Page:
Between 1935 and the end of World War II, the Merlin engine produced by Rolls Royce was a continually evolving process. Even to call it a single-engine is a little inaccurate because many were slightly tinkered with to be adapted for certain aircraft or certain conditions and attitudes.
Merlin B, C and E followed the initial PV-12 engine as the maximum horsepower slowly inched up along with its overall reliability. The Merlin E was the engine in the Supermarine Spitfire prototype which took to the skies in March 1936 and the two would go on to form a fearsome duo.
Merlin F was more widely known as Merlin I, used in the air for the first time in July 1936 and was the first full production engine built in the class. But as I said, things were always improving, which was good, because Merlin 1, and its ramp cylinder heads, was not a success and only 172 were built.
But persistence began to pay off with the next interpretation, the Merlin II. The problematic ramp cylinders had been replaced with parallel pattern heads, which saw the valve stems parallel to the cylinder bore axis, and the 1,030-horsepower engine was accepted by the Royal Aircraft Establishment on 22nd September 1937.
From there things moved quickly, culminating with the Merlin XX, complete with a supercharger, re-designed inlets and improved guide vanes and 1,240-horsepower at 2,850 rpm in low gear at 10,000 feet and 1,175-horsepower at 2,850 rpm in high gear at 17,500 feet. This engine was used widely and could be found in the Bristol Beaufighter II, the Boulton Paul Defiant II, the Handley Page Halifax II and V, the Hawker Hurricane II and IV, and the Avro Lancaster I and III.
World War II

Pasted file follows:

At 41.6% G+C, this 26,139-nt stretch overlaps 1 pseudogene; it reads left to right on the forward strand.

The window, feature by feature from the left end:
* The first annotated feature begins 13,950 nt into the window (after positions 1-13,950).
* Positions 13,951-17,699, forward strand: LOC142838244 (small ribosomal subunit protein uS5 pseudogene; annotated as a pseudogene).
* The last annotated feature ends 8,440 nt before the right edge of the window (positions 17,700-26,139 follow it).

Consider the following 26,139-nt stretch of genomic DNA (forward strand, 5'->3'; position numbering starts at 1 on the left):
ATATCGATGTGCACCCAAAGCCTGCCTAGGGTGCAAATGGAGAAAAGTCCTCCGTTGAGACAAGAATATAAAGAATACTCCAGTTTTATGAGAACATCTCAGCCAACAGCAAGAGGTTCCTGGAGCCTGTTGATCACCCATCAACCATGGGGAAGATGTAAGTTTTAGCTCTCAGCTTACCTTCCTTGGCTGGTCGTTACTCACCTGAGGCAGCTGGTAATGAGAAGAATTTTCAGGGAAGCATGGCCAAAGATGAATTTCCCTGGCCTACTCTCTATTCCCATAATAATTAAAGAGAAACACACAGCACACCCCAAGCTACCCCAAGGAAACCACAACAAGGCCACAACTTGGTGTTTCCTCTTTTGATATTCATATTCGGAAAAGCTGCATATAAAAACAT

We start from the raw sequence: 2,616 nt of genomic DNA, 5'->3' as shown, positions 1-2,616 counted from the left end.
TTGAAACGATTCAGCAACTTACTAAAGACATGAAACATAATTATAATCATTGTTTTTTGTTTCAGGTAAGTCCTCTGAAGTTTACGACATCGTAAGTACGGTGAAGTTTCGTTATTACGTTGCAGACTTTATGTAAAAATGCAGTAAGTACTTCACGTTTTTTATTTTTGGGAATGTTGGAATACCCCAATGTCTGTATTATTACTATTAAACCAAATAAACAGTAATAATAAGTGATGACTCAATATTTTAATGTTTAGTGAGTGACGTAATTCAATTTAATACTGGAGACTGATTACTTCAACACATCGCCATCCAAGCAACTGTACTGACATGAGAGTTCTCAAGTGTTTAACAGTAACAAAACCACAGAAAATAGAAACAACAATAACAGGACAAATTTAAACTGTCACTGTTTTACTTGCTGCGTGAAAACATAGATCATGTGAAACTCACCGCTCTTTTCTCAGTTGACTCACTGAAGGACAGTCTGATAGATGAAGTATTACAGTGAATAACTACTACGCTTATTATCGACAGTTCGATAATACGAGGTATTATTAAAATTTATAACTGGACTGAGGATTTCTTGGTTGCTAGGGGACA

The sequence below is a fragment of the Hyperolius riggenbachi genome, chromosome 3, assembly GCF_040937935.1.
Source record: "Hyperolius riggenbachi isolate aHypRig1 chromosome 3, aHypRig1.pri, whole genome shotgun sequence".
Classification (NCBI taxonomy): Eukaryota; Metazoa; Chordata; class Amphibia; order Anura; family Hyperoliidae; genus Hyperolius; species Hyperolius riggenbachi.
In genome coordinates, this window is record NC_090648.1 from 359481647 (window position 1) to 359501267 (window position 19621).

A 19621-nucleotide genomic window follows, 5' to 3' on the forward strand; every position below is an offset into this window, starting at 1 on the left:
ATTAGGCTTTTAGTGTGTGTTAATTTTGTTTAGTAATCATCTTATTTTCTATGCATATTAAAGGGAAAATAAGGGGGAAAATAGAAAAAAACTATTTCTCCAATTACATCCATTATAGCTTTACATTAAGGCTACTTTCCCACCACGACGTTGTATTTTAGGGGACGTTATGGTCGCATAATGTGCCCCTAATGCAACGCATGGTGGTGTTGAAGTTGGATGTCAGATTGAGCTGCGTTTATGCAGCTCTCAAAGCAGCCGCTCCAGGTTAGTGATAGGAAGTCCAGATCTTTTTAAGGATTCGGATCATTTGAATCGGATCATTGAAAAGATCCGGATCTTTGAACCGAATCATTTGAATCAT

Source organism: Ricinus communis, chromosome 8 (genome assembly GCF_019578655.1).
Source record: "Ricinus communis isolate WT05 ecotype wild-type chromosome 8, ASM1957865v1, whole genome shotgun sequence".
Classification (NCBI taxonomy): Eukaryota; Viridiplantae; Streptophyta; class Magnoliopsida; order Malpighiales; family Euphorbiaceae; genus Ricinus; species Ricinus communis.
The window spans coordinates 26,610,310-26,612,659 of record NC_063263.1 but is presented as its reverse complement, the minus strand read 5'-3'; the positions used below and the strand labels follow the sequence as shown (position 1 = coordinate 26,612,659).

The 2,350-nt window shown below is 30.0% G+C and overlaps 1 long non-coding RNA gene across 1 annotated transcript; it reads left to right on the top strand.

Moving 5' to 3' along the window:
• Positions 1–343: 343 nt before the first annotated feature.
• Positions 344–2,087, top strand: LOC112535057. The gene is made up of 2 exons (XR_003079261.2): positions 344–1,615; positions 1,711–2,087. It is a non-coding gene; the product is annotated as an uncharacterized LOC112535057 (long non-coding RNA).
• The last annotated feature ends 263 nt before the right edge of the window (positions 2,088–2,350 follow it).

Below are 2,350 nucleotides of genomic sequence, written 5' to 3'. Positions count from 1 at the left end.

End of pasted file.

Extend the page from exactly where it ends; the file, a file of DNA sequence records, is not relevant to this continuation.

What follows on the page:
As the world careened inevitably towards war, there was a general sluggishness with the Air Ministry regarding how the production of engines, and indeed the aircraft themselves, could be sped up. One man frequently dismayed by official channels was Ernest Walter Hives, or to use his infinitely fancier name, 1st Baron Hives, who by this point was head of Rolls Royce.
One of his favourite expressions was “Work till it hurts”, which no doubt would be completely unacceptable today, but back in the late 1930s, Hives, who worked harder than anybody, was seen as a true inspiration.
With the Air Ministry dragging its feet over production expansion, Hives took it upon himself to make the changes that he saw would soon be inevitable. He began preparing Rolls Royce for a massive surge in production by splitting facilities between engineering and production and developing shadow factories, which were additional facilities designed to shoulder the increased burden but also to act as a safety net if a single large-scale factory was attacked. The idea was picked up by the British government who set up the Shadow Scheme, which mostly saw motor vehicle companies, such as Rootes, Daimler, Standard, Rover and Austin being adapted to build aircraft.
During the war, some 112,000 Merlin engines were built in Britain across four separate factories in Derby, Crewe, Glasgow and Manchester, all kept at a brisk working pace by the relentless Hives.
Every one of the engines that took part in the Battle of Britain, as the nation just about kept its head above water in the face of relentless German pressure, came from the first factory in Derby, which Hives had strong-armed the government to fund a £1,927,000 (£131 million today) expansion that was completed in December 1939, leading to 32,377 engines being produced there.